Savannah's bridge could hinder port's future growth
SAVANNAH's continued success as a port could be determined by the size of its bridge with mega ships of tomorrow calling at the city's Garden City Terminal, says the local daily, the Savannah Morning News
07 January 2019 - 19:00
With a clearance, or air draft, of 185 feet, the current Talmadge Memorial Bridge's height is expected to hinder ocean-going commerce. That has Savannah and Georgia leaders pondering construction of a taller bridge, said the report.
'Basically the challenge we have before us is that in 2016 the Panama Canal was expanded to accommodate 14,000 and maybe 15,000-TEU ships,' said Georgia Port Authority (GPA) executive director Griff Lynch.
'And at that time I think most of the industry thought, okay the bigger the vessel, we will see consolidation of ports. And we have seen some of that. Now there are larger ships on the water, upward of 23,000-TEU. They can't come through the Panama Canal, but they can come through the Suez Canal.'
Currently, ships around 8,000 to about 13,000 TEU are making regular calls on Savannah. Ships larger than 13,000 TEU can't come up the river fully loaded, however, until the ongoing harbour-deepening project is complete.
The project, known as SHEP, will give the Savannah River channel a depth of 47 feet at low tide, an increase from the current depth of 42 feet. The high tide depth will be 54 feet. The project is now at its halfway point.
'We have a bridge that would prevent those (supersized) vessels from calling our ports,' Mr Lynch said. 'Ports around the world, and around the US are fixing that problem today. They are building a bigger bridge. We need to be doing the same thing in Savannah.'
A few supersized ships have already started to make port calls in Asia. It will take time, he said, before ocean carriers are ready to come.
'Our ocean carriers, our customers, will determine (in the next 10-20 years) there are enough ships built and that it is time to call the east coast. And when they do that they definitely won't call on five or six ports on the east coast.'
Mr Lynch said those ocean carriers will focus their calls on three East Coast ports.
'They will concentrate ship calls on a northern port, and we are sure that will be New York/New Jersey, just when you look at the size of those facilities up there,' he said.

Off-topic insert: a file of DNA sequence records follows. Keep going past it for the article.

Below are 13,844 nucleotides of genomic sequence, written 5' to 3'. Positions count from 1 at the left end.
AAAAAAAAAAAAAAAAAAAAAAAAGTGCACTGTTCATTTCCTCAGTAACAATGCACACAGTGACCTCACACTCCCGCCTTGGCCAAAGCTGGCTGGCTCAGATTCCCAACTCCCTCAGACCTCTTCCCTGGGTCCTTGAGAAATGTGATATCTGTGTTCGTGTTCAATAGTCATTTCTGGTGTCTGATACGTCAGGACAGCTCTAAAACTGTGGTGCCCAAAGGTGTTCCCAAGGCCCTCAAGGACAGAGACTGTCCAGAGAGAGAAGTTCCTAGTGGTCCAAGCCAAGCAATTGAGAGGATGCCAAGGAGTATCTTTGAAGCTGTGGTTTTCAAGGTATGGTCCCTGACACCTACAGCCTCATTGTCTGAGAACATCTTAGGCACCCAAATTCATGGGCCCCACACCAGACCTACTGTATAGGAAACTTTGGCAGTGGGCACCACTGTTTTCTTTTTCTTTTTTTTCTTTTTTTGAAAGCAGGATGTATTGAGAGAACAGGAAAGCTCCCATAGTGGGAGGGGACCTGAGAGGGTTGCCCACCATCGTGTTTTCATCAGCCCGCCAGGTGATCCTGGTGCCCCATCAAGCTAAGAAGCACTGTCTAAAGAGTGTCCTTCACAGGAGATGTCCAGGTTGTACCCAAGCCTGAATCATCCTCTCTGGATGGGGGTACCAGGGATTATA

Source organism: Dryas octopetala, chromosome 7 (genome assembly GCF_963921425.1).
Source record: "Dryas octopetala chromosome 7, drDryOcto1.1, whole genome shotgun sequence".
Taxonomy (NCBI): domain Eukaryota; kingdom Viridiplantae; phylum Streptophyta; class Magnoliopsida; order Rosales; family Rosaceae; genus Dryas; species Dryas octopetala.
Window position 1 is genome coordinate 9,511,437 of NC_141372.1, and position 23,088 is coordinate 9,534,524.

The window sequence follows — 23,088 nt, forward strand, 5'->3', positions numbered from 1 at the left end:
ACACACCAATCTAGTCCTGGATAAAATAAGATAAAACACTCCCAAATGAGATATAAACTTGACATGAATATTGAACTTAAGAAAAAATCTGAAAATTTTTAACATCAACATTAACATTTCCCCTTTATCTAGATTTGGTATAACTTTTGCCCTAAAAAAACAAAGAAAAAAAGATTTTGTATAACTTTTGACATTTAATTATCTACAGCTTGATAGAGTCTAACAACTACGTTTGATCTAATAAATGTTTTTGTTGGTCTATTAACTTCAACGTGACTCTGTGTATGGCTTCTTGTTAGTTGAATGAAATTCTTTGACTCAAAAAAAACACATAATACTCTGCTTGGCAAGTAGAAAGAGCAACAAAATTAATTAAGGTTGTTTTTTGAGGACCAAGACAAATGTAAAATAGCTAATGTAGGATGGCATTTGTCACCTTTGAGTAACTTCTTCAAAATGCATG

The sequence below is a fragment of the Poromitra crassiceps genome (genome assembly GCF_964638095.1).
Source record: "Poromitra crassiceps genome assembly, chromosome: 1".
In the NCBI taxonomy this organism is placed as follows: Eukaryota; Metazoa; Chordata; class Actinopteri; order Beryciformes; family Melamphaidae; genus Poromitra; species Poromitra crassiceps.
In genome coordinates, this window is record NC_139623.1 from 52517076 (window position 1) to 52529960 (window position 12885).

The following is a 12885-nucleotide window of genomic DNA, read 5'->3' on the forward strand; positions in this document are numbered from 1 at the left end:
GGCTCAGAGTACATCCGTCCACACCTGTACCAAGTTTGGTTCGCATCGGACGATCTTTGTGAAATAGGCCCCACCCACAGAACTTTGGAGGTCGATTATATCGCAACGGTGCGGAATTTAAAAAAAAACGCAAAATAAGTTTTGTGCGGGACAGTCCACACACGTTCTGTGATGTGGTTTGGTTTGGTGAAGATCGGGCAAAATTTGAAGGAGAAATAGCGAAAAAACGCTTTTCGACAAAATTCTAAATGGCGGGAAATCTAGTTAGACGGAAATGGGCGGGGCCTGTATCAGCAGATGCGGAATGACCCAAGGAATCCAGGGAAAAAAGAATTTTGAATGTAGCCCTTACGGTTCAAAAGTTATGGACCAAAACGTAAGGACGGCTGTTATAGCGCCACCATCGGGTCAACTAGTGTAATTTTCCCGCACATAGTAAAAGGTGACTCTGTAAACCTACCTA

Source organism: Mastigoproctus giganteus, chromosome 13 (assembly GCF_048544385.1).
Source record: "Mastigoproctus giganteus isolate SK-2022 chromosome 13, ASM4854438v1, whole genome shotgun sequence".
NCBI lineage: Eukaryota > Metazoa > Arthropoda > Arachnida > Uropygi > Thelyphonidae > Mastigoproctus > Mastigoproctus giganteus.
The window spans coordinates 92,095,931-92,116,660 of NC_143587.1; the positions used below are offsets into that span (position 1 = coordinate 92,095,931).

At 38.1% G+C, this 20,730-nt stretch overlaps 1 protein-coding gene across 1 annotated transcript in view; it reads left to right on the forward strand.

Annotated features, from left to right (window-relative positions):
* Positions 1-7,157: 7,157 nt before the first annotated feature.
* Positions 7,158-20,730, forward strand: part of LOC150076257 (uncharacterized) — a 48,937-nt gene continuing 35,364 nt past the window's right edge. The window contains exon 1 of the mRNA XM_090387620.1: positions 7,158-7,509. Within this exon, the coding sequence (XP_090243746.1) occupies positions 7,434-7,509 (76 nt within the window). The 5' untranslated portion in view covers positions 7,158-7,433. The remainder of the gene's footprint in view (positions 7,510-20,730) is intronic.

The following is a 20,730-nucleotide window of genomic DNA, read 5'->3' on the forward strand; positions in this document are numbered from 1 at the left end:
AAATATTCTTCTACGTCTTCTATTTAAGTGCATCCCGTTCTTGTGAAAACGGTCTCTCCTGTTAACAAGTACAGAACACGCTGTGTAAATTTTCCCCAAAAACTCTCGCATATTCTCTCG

Norfolk, Virginia will be the second call, having a deep water port and no air draft restrictions, Mr Lynch said. 'And the third place is going to be the Southeast,' he said. 'And we think Savannah is the location for that.'
Mr Lynch said Savannah has the largest capacity to handle that amount of cargo and the best location.
'We are the closest to Atlanta, we are closest to Memphis and we have the on-dock rail that really doesn't exist like this elsewhere in the South,' he said.
The GPA is, of course, not in the bridge building business. That job is for the Georgia Department of Transportation (GDOT).
Chairwoman of GDOT, Ann Purcell, said it's early days in any process to build a new bridge. 'I've got an open mind,' she said. 'We have to have work studies done, costs and more, and so it's early. I agree we have to start thinking about it.'
But the idea of a new bridge is starting to gain some traction, with support from local leaders and elected officials.
'To maintain a competitive edge for the Savannah region and the state of Georgia, we must always be looking toward the future and planning the next steps,' said Savannah Economic Development Authority president and CEO Trip Tollison.
'Over the next decade, the size of cargo ships across the world will continue to grow and the replacement of the Talmadge Bridge in the next 10-15 years is a massive, proactive step that must be taken in order for us to cultivate and maintain our competitive edge.'
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